Over a million colonies are imported globally – it’s a huge trade,” said Professor Hughes. “A surprisingly large number of these are produced in factories, mainly in Eastern Europe. We couldn’t grow tomatoes in this country without these bumblebees. We sought to answer the big question of whether colonies that are being produced now have parasites and, if so, whether those parasites are actually infectious or harmful.”

Buff-tailed bumblebee image

Scientists are calling for stricter regulations regarding the import of bumblebees

Severe consequences

The potential impacts on native wild bee and honey bee species could be extremely severe, from harming the bees’ ability to learn, which is vital for finding food, to killing them outright. In Argentina, native bee species are already being driven to extinction as a result of imported parasites, and the authors of the recent study are recommending that urgent action is required in the UK to improve the effectiveness of disease screening and to close damaging loopholes.

Call for action

Scientists are calling for authorities to strengthen measures to prevent the importation of parasite-infected bumblebee colonies, by introducing proper colony checks upon arrival in the UK. While there are strict regulations in the UK regarding the import of non-native bumblebees, including ensuring that the colonies are disease free and are only kept in hives from which the queens cannot escape, no such regulations apply to imported colonies of native bee subspecies.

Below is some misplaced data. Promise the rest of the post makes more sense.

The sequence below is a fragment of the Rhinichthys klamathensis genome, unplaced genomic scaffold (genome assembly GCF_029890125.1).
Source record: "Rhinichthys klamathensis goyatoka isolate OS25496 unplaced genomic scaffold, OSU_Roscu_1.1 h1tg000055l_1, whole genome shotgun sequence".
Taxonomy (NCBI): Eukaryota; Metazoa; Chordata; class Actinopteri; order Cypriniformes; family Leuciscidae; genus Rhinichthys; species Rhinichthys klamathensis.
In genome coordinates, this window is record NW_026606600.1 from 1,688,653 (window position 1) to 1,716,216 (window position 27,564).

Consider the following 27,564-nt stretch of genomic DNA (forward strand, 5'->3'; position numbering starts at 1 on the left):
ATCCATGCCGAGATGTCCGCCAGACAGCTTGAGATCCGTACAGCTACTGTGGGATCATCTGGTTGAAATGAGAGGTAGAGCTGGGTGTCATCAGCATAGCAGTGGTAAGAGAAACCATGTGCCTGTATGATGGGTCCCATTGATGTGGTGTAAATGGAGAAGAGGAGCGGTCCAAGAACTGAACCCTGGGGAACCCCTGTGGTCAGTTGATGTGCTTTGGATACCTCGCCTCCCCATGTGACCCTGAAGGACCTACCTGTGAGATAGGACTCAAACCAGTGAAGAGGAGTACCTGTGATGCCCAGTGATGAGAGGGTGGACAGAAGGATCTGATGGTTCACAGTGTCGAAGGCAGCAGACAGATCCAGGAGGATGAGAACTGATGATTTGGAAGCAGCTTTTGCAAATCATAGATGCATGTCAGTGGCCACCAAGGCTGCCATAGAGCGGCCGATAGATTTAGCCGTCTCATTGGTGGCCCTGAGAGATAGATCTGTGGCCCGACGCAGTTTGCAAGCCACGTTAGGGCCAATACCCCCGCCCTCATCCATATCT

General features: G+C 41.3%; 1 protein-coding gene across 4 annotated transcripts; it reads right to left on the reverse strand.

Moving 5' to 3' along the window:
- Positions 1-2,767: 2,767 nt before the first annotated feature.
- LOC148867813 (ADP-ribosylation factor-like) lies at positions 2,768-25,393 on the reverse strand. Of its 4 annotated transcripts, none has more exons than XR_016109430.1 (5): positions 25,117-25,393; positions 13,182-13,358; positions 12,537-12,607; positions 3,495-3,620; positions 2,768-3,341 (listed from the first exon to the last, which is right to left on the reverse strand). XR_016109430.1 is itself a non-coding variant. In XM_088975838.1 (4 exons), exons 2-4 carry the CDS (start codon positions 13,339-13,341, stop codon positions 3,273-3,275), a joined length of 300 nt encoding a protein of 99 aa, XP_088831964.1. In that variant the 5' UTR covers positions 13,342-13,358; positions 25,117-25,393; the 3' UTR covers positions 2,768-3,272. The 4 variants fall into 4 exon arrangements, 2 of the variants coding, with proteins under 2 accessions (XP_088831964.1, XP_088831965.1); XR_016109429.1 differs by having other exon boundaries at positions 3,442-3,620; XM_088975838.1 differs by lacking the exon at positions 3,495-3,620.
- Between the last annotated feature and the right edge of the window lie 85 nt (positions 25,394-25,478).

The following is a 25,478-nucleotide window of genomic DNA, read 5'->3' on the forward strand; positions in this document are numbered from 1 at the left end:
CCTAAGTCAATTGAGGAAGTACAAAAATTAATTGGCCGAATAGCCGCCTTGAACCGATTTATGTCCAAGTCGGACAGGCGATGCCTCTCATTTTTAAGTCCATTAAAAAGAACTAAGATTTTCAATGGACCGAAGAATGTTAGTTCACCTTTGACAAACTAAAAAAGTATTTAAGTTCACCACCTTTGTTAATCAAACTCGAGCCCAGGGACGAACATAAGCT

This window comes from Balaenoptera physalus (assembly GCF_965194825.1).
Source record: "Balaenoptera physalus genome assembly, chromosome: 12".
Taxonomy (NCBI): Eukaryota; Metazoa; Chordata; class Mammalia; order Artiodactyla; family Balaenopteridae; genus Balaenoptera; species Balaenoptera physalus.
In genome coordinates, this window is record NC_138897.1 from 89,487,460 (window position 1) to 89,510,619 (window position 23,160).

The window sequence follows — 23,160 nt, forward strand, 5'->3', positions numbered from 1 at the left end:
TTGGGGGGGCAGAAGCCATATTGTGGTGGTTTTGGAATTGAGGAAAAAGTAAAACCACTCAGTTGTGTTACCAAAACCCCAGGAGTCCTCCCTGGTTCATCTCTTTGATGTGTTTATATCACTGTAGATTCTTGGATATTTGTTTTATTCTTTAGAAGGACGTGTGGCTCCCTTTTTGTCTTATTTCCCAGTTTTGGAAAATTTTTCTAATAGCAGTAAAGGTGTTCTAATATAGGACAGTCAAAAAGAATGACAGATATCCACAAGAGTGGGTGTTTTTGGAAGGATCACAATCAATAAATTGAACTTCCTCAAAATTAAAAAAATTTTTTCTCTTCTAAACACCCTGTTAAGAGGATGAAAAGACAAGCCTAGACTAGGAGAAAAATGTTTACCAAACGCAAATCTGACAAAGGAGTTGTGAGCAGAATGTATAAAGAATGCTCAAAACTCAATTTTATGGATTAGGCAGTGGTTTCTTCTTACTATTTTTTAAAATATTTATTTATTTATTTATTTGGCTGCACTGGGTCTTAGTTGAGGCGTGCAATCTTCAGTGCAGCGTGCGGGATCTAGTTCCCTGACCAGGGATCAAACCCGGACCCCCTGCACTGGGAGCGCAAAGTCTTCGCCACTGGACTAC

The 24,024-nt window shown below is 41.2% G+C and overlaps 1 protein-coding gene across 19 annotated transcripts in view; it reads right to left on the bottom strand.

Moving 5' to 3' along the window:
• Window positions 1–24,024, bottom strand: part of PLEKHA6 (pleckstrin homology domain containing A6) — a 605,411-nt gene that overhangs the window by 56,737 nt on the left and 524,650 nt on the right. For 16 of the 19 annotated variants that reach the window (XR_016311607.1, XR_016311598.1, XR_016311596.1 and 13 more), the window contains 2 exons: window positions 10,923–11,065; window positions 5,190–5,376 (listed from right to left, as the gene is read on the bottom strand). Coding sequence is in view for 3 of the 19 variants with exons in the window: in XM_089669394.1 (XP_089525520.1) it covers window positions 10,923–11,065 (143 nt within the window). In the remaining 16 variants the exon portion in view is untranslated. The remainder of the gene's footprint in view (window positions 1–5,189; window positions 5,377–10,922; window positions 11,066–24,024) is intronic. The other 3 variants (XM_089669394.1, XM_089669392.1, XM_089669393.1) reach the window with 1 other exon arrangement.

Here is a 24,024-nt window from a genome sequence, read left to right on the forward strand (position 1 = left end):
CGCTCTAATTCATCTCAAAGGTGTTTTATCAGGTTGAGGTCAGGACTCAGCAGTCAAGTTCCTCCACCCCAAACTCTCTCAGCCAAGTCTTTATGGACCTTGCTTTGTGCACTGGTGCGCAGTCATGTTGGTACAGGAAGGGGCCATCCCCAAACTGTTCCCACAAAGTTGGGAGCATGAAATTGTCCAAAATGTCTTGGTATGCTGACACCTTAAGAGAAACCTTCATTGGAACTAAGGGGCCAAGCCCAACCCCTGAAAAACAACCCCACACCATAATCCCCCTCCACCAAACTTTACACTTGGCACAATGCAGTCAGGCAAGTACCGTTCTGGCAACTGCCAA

Bees and other pollinators are responsible for the production of three-quarters of the world’s food crops, but heavy pesticide use, rising disease, and starvation due to habitat destruction are all contributing to worrying declines in many species.

The introduction of more or new parasite infections will, at a minimum, exacerbate this, and could quite possibly directly drive declines,” said Professor Hughes.

Honey bee image

Honey bee in flight, laden with pollen

Pesticide ban

Earlier this week, the EU voted to successfully suspend the use of fipronil, a common pesticide, due to the serious risk it poses to bees. Currently used in more than 70 countries, this insect nerve agent will be banned from use on corn and sunflowers in Europe from the end of 2013.

Tonio Borg, European Commissioner for Health, said, “In the aftermath of the restriction on use of neonicotinoids, I pledged to do my utmost to protect Europe’s honey bee population, and today’s agreement with member states not only delivers on that pledge but marks another significant step in realising the commission’s overall strategy to tackling Europe’s bee decline.”

Read more on this story at BBC News – Imported Bumblebees pose ‘parasite threat’ to native bees and The Guardian – Imported bumblebees pose risk to UK’s wild and honeybee population – study.

Find out more about honey bees on ARKive.

Kathryn Pintus, ARKive Text Author